Book Reviews: A Night in the Lonesome October by Roger Zelazny and A Bullet Apiece by John Joseph Ryan

A Night in the Lonesome OctoberA Night in the Lonesome October
Roger Zelazny
Chicago Review Press, October 2014
ISBN 978-1-55652-560-5
Trade Paperback

A quirky blend of horror, mystery, the story is narrated by Snuff, a dog. Jack the Ripper’s dog, although Jack is never quite identified. Nevertheless, he’s easily recognizable in a cast that somehow includes Sherlock Holmes, Dr Frankenstein, and Dracula, among others. Forgive me, but I’m not certain who “Jill” is, beyond an “opener.” Openers and closers being two supernatural factions who, during the month of October, gather creepy stuff to aid them in opening–or closing–the gates into the underworld.

Each of these characters has an animal companion. Jill has a cat, there’s a snake, a raven, a pack rat who’s a bit of a loose cannon. And they all speak. There are also monsters and “things” kept in mirrors and jars and old steamer trunks. Snuff is in charge of keeping them all safely corralled until the big night of October 31. Halloween.

Day-by-day, the tension mounts as the people go about collecting items needed for the opening–or closing–ceremony. Some people are friends, some dire enemies. Ditto their animal familiars. And once a night, Snuff is able to speak out loud to Jack, and so the story progresses.

As one might imagine, the finale is enough to make you shiver although, not to worry, the good guys win. Or do they? Since when is Jack the Ripper a good guy?

Since Roger Zelazny, in his last book, created this highly innovative story, which is complete with illustrations by Gahan Wilson. A perfect read for the month of October (or any month).

Reviewed by Carol Crigger, August 2015.
Author of Three Seconds to Thunder.

~~~~~~~~~~~~~~~~~~~~~~~~~~~~~~~~

A Bullet ApieceA Bullet Apiece
Saint Louis Noir #1
John Joseph Ryan
Blank Slate Press, July 2015
ISBN: 978-1-943075-01-0
Trade Paperback

The novel is a comfort read. That is, if you are an inveterate reader of crime fiction, you can be comforted knowing that every joke, every bon mot, just about every cliché of the genre finds its way into the pages of this book. The dialogue ain’t far off, either.

Ed Darvis is a St. Louis PI with a main-floor office in a seedy part of town. The period is sometime after the end of the second world war. Across the road-I suspect it’s a paved street-is a charter school of some kind and while Mr. Darvis is currently idle, he spends time smoking cigarettes, observing the kiddies and ogling the teachers. And some of the parents.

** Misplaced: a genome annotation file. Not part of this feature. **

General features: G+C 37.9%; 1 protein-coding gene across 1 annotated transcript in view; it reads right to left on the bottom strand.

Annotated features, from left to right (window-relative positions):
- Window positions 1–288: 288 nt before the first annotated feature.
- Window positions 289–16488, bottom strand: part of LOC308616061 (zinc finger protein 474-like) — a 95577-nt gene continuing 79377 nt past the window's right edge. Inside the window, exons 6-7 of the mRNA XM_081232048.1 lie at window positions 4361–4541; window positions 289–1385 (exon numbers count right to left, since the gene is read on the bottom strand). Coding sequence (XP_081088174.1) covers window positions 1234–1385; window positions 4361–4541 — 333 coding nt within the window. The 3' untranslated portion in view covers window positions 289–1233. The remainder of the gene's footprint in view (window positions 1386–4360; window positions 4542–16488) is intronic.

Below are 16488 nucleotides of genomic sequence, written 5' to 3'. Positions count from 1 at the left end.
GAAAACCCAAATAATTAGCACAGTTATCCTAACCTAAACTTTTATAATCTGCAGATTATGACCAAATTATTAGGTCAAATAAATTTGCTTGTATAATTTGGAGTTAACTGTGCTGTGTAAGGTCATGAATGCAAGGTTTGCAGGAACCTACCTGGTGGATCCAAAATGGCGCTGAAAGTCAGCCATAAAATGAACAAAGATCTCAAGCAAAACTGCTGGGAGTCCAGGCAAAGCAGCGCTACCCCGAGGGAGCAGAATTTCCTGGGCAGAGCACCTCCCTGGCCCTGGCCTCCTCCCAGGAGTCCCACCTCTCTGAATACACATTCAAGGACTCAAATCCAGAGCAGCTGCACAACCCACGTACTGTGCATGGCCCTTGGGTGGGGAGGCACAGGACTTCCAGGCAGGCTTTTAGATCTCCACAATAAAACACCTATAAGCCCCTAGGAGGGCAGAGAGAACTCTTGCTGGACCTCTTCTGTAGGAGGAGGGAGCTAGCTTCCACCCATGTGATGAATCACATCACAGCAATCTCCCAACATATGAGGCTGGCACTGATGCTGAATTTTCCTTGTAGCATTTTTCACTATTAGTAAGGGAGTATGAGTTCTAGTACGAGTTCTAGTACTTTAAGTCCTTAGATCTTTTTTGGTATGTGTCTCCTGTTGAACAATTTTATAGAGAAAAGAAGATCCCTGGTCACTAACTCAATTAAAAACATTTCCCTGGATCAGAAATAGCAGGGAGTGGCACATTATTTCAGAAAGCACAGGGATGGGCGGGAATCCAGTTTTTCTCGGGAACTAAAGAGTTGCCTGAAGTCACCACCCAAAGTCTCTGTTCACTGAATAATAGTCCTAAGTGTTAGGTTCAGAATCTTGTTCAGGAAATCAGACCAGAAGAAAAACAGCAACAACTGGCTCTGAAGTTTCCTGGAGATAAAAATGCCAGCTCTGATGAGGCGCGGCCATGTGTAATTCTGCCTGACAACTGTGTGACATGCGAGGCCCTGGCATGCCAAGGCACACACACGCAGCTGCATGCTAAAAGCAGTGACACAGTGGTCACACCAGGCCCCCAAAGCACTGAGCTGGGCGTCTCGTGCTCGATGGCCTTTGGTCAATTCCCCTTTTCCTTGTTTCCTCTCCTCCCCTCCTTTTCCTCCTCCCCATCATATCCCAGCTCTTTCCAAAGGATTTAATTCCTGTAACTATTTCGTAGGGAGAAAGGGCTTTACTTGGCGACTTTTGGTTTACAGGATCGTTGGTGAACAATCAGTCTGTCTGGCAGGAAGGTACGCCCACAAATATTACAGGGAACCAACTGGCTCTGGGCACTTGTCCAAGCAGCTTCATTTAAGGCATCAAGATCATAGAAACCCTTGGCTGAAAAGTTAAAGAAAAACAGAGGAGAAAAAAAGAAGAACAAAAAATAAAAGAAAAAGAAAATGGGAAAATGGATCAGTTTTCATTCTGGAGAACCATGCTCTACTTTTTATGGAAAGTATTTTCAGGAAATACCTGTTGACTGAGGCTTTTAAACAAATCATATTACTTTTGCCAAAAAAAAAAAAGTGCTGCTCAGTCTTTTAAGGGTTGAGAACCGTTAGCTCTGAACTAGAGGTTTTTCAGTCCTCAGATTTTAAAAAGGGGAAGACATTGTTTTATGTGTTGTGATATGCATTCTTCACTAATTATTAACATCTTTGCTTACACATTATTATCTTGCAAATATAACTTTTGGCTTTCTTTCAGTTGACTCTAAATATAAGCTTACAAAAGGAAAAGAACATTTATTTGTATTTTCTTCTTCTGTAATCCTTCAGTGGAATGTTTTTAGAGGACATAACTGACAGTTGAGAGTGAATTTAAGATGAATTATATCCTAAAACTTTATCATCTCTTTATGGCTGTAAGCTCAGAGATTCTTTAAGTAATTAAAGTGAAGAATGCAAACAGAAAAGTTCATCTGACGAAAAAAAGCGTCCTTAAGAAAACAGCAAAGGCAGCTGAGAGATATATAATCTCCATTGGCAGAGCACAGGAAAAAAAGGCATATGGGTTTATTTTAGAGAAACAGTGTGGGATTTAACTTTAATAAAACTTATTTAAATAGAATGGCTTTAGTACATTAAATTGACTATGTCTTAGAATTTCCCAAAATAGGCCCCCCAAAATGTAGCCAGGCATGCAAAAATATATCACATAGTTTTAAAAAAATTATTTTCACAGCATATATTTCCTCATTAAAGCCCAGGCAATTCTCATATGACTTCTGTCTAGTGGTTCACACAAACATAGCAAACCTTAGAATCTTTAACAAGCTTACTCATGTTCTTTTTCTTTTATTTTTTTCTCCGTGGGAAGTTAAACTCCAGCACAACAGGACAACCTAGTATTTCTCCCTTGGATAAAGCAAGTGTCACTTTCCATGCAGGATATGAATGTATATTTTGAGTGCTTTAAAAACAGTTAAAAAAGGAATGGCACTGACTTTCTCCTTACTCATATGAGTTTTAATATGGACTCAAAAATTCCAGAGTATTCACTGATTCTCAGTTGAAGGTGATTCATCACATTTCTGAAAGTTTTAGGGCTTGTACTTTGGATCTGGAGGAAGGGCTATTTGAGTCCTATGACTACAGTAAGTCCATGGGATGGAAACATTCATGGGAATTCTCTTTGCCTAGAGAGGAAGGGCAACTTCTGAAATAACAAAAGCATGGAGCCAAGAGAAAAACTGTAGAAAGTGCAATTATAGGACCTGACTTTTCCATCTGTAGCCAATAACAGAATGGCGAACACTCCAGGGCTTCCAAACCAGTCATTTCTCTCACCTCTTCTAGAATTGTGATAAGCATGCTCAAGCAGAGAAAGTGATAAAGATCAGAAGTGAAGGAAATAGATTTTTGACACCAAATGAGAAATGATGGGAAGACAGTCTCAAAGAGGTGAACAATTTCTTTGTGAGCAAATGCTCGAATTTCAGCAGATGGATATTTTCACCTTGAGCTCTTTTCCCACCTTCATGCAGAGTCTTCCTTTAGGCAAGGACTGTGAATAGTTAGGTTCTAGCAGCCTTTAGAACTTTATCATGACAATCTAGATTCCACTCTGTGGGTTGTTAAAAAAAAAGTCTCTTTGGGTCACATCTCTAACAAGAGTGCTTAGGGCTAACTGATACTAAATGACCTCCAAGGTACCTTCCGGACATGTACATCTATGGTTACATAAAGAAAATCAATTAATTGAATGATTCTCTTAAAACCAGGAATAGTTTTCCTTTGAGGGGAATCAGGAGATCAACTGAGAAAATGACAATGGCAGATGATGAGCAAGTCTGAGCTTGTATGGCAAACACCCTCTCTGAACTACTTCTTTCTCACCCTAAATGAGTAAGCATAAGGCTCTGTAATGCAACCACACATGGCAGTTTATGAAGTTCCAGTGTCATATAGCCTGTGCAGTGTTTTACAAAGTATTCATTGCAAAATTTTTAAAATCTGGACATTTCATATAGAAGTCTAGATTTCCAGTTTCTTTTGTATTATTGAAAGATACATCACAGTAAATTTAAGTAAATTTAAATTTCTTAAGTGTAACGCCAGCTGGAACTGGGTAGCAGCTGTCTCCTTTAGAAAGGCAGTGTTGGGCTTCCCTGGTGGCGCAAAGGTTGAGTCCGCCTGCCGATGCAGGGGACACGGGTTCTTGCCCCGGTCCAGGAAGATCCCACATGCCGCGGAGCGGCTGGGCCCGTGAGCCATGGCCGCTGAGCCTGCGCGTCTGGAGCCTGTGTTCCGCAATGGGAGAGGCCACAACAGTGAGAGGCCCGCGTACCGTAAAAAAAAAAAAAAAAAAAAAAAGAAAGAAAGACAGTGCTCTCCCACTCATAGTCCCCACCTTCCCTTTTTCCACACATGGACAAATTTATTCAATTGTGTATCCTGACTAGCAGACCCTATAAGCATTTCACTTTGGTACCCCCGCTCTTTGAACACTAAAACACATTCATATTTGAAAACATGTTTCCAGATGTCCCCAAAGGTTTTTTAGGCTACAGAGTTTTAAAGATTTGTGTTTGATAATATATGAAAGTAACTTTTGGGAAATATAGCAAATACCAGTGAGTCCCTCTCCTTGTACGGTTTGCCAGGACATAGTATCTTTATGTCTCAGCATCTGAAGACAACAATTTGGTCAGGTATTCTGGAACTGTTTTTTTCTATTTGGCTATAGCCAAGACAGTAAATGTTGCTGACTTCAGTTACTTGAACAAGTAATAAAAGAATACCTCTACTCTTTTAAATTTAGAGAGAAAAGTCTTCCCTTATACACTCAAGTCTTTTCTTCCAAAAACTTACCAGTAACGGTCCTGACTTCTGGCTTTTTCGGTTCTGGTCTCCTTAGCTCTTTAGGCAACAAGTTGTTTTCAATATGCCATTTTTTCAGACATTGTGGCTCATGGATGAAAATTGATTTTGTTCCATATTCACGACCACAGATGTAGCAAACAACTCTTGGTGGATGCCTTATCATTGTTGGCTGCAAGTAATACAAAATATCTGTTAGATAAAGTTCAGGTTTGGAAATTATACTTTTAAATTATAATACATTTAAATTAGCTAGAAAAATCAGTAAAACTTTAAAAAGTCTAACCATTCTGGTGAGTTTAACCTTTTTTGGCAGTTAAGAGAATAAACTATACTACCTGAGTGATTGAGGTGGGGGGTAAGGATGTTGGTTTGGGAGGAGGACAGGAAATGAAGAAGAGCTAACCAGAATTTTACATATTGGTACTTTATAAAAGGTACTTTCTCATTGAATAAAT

One day, a leggy, seductive woman who drives a late-model Caddy coupe bursts from the school door in what our astute PI deduces is intense fear, “radiating off her like heat waves.” She roars off in a cloud of exhaust leaving one of the teachers, clearly agitated, standing at the schoolroom door. What we have is clearly a case of child abduction. Enter PI Ed Darvis, cigarette dangling, loaded .38 in his belt, ready and willing to find the child and bed either comely teacher or luscious mother, not necessarily in that order.

The dialogue is snappy and often cute, the action is rousing and predictable and the plot becomes surprisingly tangled. Whether the whole thing is a tongue-in-cheek put-on or a serious attempt at a novel is for readers to determine. This reviewer is persuaded the author invested a considerable effort to produce this story and it has its moments.

Reviewed by Carl Brookins, November 2015.
http://www.carlbrookins.com http://agora2.blogspot.com
The Case of the Purloined Painting, The Case of the Great Train Robbery, Reunion, Red Sky.

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3 thoughts on “Book Reviews: A Night in the Lonesome October by Roger Zelazny and A Bullet Apiece by John Joseph Ryan

  1. Thank you so much, Lelia: I have an abhorrence of anything to do with Jack the Ripper ( gruesome); however, the book sounds very clever. The second novel hits the proverbial mark with me.

  2. Hmmm. A Night in the Lonesome October by Roger Zelazny might actually be a bit too much. I was first intrigued about a story told from Jack the Ripper’s dog’s point of view, but I don’t know if adding Dr. Frankenstein and Dracula would add any value. I can understand seeing Sherlock Holmes in the story, however. 🙂
    @dino0726 from 
    FictionZeal – Impartial, Straightforward Fiction Book Reviews

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